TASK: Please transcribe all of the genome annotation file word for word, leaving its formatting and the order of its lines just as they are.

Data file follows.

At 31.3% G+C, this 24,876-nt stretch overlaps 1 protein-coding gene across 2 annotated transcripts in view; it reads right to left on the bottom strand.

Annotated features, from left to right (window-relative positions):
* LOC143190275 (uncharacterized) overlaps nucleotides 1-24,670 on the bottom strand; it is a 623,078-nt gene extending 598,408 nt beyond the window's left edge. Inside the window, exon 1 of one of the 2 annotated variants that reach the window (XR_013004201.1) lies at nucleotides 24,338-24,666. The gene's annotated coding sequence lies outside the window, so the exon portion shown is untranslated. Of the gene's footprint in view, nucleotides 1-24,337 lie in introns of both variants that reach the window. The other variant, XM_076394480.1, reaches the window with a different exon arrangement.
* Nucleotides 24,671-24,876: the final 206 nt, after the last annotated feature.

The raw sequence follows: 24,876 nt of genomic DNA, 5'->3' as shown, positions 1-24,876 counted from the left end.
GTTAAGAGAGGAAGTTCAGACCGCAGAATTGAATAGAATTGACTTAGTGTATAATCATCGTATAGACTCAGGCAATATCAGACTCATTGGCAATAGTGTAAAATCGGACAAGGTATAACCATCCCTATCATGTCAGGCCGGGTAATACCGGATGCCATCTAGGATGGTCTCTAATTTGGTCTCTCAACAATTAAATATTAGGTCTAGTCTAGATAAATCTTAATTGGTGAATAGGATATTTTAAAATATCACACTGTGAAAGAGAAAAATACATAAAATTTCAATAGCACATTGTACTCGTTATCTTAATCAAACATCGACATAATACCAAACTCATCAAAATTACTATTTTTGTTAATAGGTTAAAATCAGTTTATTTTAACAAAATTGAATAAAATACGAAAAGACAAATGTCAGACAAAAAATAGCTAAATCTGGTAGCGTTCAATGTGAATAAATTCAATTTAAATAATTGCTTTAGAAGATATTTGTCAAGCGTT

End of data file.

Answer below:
At 31.3% G+C, this 24,876-nt stretch overlaps 1 protein-coding gene across 2 annotated transcripts in view; it reads right to left on the bottom strand.

Annotated features, from left to right (window-relative positions):
* LOC143190275 (uncharacterized) overlaps nucleotides 1-24,670 on the bottom strand; it is a 623,078-nt gene extending 598,408 nt beyond the window's left edge. Inside the window, exon 1 of one of the 2 annotated variants that reach the window (XR_013004201.1) lies at nucleotides 24,338-24,666. The gene's annotated coding sequence lies outside the window, so the exon portion shown is untranslated. Of the gene's footprint in view, nucleotides 1-24,337 lie in introns of both variants that reach the window. The other variant, XM_076394480.1, reaches the window with a different exon arrangement.
* Nucleotides 24,671-24,876: the final 206 nt, after the last annotated feature.

The raw sequence follows: 24,876 nt of genomic DNA, 5'->3' as shown, positions 1-24,876 counted from the left end.
GTTAAGAGAGGAAGTTCAGACCGCAGAATTGAATAGAATTGACTTAGTGTATAATCATCGTATAGACTCAGGCAATATCAGACTCATTGGCAATAGTGTAAAATCGGACAAGGTATAACCATCCCTATCATGTCAGGCCGGGTAATACCGGATGCCATCTAGGATGGTCTCTAATTTGGTCTCTCAACAATTAAATATTAGGTCTAGTCTAGATAAATCTTAATTGGTGAATAGGATATTTTAAAATATCACACTGTGAAAGAGAAAAATACATAAAATTTCAATAGCACATTGTACTCGTTATCTTAATCAAACATCGACATAATACCAAACTCATCAAAATTACTATTTTTGTTAATAGGTTAAAATCAGTTTATTTTAACAAAATTGAATAAAATACGAAAAGACAAATGTCAGACAAAAAATAGCTAAATCTGGTAGCGTTCAATGTGAATAAATTCAATTTAAATAATTGCTTTAGAAGATATTTGTCAAGCGTT